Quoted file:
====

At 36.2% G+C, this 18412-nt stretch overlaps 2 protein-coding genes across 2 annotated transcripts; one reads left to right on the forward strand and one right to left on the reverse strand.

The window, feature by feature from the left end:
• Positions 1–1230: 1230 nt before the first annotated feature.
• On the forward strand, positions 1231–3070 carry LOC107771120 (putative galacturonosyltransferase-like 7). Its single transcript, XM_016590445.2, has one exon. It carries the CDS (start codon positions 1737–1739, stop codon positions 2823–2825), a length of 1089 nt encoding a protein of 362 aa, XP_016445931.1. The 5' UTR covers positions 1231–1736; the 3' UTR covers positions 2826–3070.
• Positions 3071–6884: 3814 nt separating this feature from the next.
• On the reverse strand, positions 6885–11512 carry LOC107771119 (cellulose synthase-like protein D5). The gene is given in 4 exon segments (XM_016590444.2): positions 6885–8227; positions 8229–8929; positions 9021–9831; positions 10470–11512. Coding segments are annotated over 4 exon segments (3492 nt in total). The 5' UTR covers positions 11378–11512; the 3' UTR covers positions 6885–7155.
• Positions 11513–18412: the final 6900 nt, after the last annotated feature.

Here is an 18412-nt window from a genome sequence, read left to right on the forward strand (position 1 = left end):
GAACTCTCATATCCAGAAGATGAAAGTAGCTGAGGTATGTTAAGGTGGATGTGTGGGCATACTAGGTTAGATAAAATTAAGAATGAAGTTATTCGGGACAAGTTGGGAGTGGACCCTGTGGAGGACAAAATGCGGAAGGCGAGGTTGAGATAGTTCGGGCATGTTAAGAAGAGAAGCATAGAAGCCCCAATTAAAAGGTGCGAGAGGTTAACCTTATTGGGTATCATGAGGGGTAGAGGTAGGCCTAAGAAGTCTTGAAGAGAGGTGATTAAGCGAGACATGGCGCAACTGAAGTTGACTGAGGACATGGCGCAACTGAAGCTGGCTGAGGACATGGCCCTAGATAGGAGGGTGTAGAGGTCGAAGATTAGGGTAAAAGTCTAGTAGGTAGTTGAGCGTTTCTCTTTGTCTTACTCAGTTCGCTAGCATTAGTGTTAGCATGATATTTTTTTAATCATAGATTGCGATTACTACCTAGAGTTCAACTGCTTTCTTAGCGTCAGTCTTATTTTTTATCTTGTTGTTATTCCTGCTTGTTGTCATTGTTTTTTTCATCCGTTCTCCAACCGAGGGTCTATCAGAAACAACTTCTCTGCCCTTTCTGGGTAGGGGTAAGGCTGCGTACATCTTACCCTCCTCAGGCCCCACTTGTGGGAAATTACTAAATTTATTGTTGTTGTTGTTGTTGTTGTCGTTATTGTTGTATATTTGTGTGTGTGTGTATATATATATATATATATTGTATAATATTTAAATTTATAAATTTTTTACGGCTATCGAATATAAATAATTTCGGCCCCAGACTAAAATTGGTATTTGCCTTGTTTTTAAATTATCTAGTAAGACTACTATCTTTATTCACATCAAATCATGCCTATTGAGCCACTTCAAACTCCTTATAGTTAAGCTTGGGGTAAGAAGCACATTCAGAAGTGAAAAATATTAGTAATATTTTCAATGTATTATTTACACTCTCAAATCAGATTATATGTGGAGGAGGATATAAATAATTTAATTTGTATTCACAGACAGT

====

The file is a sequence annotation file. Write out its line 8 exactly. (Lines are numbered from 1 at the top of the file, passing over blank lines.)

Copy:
Here is an 18412-nt window from a genome sequence, read left to right on the forward strand (position 1 = left end):